South Australian State Election Matters of Public Interest

Members opposite made the point that sometimes the media is a better arbiter in some of these discussions about where the truth lies. Senator Farrell quoted a number of things out of South Australian media. If you’d like to play that game, perhaps we could look at articles in the Financial Review that highlighted that the confidence in South Australia’s economy under the Weatherill government is so low that ANZ chose to sell out of South Australian government bonds, as they were deemed to be too risky because debt has continued to go up. The ABC reported that the current debt, at the time of the article last year, was $6.2 billion, jumping to $6.7 billion in 2017-18. As reported by The Advertiser, seasonally adjusted unemployment is at 5.9 per cent compared to a national figure of 5.5 per cent, and underlying figures show a drop in South Australia’s full-time employment despite the fact that the national average is going the other way. Professor Richard Blandy gave a qualitative critique:

Over the term of the Weatherill Government, South Australia’s economic performance has been weak by comparison with Australia’s as a whole and the two leading economies of Victoria and New South Wales.

Any assessment of economic outcome should look over the whole term because annual South Australian economic growth figures have been subject to massive revisions. For example, the increase in South Australian Gross State Product in 2015-16 was announced in November 2016 as 1.9%. This has just been revised down to 0.3%.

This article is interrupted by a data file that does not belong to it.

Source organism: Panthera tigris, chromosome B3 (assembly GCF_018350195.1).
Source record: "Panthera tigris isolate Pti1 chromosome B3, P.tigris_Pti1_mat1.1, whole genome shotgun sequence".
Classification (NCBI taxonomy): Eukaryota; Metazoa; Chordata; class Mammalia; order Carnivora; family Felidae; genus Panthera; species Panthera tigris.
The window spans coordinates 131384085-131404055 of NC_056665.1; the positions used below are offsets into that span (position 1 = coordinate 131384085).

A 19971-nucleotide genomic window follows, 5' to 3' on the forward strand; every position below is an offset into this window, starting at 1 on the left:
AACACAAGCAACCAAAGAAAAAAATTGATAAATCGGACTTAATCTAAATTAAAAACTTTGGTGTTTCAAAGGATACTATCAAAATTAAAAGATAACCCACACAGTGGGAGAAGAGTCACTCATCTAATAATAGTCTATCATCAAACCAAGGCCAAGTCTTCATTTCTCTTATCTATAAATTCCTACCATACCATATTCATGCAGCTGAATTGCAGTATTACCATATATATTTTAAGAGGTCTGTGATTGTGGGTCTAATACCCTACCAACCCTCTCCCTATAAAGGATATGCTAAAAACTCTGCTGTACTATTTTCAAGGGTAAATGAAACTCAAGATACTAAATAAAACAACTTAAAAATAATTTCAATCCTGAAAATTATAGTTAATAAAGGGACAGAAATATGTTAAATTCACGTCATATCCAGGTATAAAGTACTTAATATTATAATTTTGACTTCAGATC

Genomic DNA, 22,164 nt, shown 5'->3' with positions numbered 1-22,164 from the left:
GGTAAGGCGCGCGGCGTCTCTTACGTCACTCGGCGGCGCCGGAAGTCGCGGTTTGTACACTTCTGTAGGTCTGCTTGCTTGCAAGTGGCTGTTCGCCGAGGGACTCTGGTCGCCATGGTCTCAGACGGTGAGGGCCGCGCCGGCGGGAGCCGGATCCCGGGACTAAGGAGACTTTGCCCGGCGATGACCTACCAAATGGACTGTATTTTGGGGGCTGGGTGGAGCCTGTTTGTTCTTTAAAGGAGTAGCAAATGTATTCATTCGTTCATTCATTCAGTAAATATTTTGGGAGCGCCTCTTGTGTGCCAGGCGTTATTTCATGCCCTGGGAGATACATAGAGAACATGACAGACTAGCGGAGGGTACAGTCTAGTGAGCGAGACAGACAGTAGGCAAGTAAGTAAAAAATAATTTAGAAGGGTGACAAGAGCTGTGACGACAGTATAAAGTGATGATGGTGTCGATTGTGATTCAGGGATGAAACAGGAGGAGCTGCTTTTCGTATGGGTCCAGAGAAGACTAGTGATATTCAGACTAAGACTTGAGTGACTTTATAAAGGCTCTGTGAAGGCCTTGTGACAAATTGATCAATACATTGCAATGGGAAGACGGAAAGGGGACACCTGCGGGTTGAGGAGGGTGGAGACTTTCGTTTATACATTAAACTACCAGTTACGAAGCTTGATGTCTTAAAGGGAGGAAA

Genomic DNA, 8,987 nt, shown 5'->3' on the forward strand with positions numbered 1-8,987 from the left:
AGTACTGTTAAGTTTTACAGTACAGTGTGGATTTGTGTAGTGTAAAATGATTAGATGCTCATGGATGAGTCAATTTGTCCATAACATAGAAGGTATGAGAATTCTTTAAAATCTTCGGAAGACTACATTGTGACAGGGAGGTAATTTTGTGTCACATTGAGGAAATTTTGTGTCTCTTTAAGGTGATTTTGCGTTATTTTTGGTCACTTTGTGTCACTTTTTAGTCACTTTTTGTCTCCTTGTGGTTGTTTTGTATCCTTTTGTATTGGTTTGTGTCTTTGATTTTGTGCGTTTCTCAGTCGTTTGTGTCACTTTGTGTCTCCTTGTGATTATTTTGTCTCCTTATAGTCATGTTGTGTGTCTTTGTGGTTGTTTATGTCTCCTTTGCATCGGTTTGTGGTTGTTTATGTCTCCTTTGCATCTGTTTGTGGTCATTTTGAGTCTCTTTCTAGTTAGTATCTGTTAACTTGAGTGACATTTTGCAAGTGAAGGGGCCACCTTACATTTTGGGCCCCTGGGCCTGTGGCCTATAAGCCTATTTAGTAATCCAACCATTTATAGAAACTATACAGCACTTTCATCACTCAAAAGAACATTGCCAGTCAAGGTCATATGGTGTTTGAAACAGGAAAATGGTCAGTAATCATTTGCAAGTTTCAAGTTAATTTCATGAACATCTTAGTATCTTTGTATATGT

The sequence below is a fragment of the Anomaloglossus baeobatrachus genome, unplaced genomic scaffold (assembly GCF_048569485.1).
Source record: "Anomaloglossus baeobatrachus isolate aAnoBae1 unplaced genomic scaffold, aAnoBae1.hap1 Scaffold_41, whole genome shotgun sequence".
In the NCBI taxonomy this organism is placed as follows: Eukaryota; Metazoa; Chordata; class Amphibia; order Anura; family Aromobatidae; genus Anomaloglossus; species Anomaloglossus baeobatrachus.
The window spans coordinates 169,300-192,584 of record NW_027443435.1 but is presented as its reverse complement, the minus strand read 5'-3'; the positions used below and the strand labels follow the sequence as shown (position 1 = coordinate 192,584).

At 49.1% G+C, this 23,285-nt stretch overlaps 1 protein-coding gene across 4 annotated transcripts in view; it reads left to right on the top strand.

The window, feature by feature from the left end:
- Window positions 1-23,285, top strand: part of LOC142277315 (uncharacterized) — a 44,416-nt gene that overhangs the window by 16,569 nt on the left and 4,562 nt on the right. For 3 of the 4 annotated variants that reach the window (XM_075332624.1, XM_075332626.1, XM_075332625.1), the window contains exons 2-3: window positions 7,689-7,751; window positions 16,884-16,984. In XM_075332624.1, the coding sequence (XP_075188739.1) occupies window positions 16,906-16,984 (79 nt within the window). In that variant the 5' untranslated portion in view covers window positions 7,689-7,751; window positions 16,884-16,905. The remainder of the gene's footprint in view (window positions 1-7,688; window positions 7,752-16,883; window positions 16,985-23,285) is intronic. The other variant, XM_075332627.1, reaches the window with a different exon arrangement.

We see consistently that the outcomes achieved in South Australia are at stark variance with the claims that are made, driven by ideology. We heard people talking before about Premier Weatherill’s great big renewable energy experiment that he so proudly boasted about on the world stage. But what do we see following the blackouts? Because of the intermittent nature of the structure that couldn’t withstand a shock to the power system, the state government spent $550 million on a catch-up program, over $300 million of which was on diesel generators to provide some level of back-up power. We’ve seen the failures in things like the TAFE system, the very place that should be driving new jobs and new skills for the future. Compare that to the Marshall opposition’s strong plan for a future that has a commitment for some 20,800 apprentices, working constructively with the federal government’s Skilling Australians Foundation to give South Australia a strong future.

Debate interrupted.